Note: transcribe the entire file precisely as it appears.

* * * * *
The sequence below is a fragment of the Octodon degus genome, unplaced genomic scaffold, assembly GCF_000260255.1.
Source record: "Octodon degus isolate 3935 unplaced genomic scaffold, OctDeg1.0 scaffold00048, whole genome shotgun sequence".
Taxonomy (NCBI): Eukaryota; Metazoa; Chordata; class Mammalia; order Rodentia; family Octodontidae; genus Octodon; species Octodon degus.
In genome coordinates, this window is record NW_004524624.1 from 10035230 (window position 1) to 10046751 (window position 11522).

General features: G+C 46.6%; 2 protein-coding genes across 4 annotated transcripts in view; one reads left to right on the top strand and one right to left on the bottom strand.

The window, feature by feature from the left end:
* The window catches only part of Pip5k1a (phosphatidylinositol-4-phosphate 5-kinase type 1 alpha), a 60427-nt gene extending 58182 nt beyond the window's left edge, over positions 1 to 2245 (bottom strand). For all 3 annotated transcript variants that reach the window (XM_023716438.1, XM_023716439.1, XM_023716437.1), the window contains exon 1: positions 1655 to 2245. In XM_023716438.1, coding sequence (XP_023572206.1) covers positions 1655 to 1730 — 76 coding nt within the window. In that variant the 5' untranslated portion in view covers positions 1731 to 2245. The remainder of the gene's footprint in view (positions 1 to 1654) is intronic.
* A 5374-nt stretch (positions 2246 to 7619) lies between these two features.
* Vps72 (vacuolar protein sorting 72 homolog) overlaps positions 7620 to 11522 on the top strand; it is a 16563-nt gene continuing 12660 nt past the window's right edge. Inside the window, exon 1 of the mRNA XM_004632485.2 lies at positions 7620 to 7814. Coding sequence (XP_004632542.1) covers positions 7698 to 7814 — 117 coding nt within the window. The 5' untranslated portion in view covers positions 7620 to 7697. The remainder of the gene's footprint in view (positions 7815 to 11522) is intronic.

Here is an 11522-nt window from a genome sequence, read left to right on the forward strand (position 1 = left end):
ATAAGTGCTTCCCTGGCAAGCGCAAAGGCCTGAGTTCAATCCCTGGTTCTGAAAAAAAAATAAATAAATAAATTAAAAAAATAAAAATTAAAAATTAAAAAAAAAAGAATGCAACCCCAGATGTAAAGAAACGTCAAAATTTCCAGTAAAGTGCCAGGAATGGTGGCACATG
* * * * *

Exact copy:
The sequence below is a fragment of the Octodon degus genome, unplaced genomic scaffold, assembly GCF_000260255.1.
Source record: "Octodon degus isolate 3935 unplaced genomic scaffold, OctDeg1.0 scaffold00048, whole genome shotgun sequence".
Taxonomy (NCBI): Eukaryota; Metazoa; Chordata; class Mammalia; order Rodentia; family Octodontidae; genus Octodon; species Octodon degus.
In genome coordinates, this window is record NW_004524624.1 from 10035230 (window position 1) to 10046751 (window position 11522).

General features: G+C 46.6%; 2 protein-coding genes across 4 annotated transcripts in view; one reads left to right on the top strand and one right to left on the bottom strand.

The window, feature by feature from the left end:
* The window catches only part of Pip5k1a (phosphatidylinositol-4-phosphate 5-kinase type 1 alpha), a 60427-nt gene extending 58182 nt beyond the window's left edge, over positions 1 to 2245 (bottom strand). For all 3 annotated transcript variants that reach the window (XM_023716438.1, XM_023716439.1, XM_023716437.1), the window contains exon 1: positions 1655 to 2245. In XM_023716438.1, coding sequence (XP_023572206.1) covers positions 1655 to 1730 — 76 coding nt within the window. In that variant the 5' untranslated portion in view covers positions 1731 to 2245. The remainder of the gene's footprint in view (positions 1 to 1654) is intronic.
* A 5374-nt stretch (positions 2246 to 7619) lies between these two features.
* Vps72 (vacuolar protein sorting 72 homolog) overlaps positions 7620 to 11522 on the top strand; it is a 16563-nt gene continuing 12660 nt past the window's right edge. Inside the window, exon 1 of the mRNA XM_004632485.2 lies at positions 7620 to 7814. Coding sequence (XP_004632542.1) covers positions 7698 to 7814 — 117 coding nt within the window. The 5' untranslated portion in view covers positions 7620 to 7697. The remainder of the gene's footprint in view (positions 7815 to 11522) is intronic.

Here is an 11522-nt window from a genome sequence, read left to right on the forward strand (position 1 = left end):
ATAAGTGCTTCCCTGGCAAGCGCAAAGGCCTGAGTTCAATCCCTGGTTCTGAAAAAAAAATAAATAAATAAATTAAAAAAATAAAAATTAAAAATTAAAAAAAAAAGAATGCAACCCCAGATGTAAAGAAACGTCAAAATTTCCAGTAAAGTGCCAGGAATGGTGGCACATG